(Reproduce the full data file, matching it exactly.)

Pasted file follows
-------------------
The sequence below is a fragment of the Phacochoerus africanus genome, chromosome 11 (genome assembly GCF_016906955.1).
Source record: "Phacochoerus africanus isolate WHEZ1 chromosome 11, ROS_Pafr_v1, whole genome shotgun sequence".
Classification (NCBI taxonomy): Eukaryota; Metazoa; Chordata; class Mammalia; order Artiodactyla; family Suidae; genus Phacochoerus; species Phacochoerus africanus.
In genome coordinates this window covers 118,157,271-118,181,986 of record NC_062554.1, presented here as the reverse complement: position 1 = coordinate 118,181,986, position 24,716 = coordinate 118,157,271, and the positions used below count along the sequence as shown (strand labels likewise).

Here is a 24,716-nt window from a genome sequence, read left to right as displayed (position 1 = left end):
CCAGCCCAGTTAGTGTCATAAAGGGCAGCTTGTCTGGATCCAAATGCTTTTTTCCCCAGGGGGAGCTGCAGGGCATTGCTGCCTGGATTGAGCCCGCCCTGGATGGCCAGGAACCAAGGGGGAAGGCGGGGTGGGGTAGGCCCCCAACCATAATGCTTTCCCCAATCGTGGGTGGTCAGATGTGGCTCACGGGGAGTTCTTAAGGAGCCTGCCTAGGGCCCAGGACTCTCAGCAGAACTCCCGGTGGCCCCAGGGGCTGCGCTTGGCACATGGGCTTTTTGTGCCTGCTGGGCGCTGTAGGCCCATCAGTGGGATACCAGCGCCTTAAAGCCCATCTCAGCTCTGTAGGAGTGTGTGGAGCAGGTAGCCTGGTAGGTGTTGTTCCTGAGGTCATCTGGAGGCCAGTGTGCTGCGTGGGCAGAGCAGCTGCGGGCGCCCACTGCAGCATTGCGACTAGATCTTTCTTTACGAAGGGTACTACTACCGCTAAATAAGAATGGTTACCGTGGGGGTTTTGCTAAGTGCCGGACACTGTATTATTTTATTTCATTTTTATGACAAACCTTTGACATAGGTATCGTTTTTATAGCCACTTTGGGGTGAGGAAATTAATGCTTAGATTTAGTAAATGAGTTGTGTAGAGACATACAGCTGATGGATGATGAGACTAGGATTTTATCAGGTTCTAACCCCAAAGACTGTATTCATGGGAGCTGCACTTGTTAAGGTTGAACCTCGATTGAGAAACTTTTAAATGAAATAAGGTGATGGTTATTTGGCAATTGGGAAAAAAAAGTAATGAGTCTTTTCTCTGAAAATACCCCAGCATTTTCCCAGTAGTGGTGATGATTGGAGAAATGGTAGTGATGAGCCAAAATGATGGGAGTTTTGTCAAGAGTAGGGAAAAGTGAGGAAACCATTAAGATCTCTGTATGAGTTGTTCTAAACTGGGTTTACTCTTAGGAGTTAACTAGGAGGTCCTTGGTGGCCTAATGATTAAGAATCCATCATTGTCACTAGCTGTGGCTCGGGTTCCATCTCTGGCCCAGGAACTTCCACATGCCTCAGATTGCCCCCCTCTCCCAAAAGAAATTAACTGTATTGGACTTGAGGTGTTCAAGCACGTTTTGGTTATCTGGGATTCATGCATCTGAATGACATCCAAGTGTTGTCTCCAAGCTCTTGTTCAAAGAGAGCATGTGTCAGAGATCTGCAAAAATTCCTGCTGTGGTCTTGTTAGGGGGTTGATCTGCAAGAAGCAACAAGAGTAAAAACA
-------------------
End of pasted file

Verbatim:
The sequence below is a fragment of the Phacochoerus africanus genome, chromosome 11 (genome assembly GCF_016906955.1).
Source record: "Phacochoerus africanus isolate WHEZ1 chromosome 11, ROS_Pafr_v1, whole genome shotgun sequence".
Classification (NCBI taxonomy): Eukaryota; Metazoa; Chordata; class Mammalia; order Artiodactyla; family Suidae; genus Phacochoerus; species Phacochoerus africanus.
In genome coordinates this window covers 118,157,271-118,181,986 of record NC_062554.1, presented here as the reverse complement: position 1 = coordinate 118,181,986, position 24,716 = coordinate 118,157,271, and the positions used below count along the sequence as shown (strand labels likewise).

Here is a 24,716-nt window from a genome sequence, read left to right as displayed (position 1 = left end):
CCAGCCCAGTTAGTGTCATAAAGGGCAGCTTGTCTGGATCCAAATGCTTTTTTCCCCAGGGGGAGCTGCAGGGCATTGCTGCCTGGATTGAGCCCGCCCTGGATGGCCAGGAACCAAGGGGGAAGGCGGGGTGGGGTAGGCCCCCAACCATAATGCTTTCCCCAATCGTGGGTGGTCAGATGTGGCTCACGGGGAGTTCTTAAGGAGCCTGCCTAGGGCCCAGGACTCTCAGCAGAACTCCCGGTGGCCCCAGGGGCTGCGCTTGGCACATGGGCTTTTTGTGCCTGCTGGGCGCTGTAGGCCCATCAGTGGGATACCAGCGCCTTAAAGCCCATCTCAGCTCTGTAGGAGTGTGTGGAGCAGGTAGCCTGGTAGGTGTTGTTCCTGAGGTCATCTGGAGGCCAGTGTGCTGCGTGGGCAGAGCAGCTGCGGGCGCCCACTGCAGCATTGCGACTAGATCTTTCTTTACGAAGGGTACTACTACCGCTAAATAAGAATGGTTACCGTGGGGGTTTTGCTAAGTGCCGGACACTGTATTATTTTATTTCATTTTTATGACAAACCTTTGACATAGGTATCGTTTTTATAGCCACTTTGGGGTGAGGAAATTAATGCTTAGATTTAGTAAATGAGTTGTGTAGAGACATACAGCTGATGGATGATGAGACTAGGATTTTATCAGGTTCTAACCCCAAAGACTGTATTCATGGGAGCTGCACTTGTTAAGGTTGAACCTCGATTGAGAAACTTTTAAATGAAATAAGGTGATGGTTATTTGGCAATTGGGAAAAAAAAGTAATGAGTCTTTTCTCTGAAAATACCCCAGCATTTTCCCAGTAGTGGTGATGATTGGAGAAATGGTAGTGATGAGCCAAAATGATGGGAGTTTTGTCAAGAGTAGGGAAAAGTGAGGAAACCATTAAGATCTCTGTATGAGTTGTTCTAAACTGGGTTTACTCTTAGGAGTTAACTAGGAGGTCCTTGGTGGCCTAATGATTAAGAATCCATCATTGTCACTAGCTGTGGCTCGGGTTCCATCTCTGGCCCAGGAACTTCCACATGCCTCAGATTGCCCCCCTCTCCCAAAAGAAATTAACTGTATTGGACTTGAGGTGTTCAAGCACGTTTTGGTTATCTGGGATTCATGCATCTGAATGACATCCAAGTGTTGTCTCCAAGCTCTTGTTCAAAGAGAGCATGTGTCAGAGATCTGCAAAAATTCCTGCTGTGGTCTTGTTAGGGGGTTGATCTGCAAGAAGCAACAAGAGTAAAAACA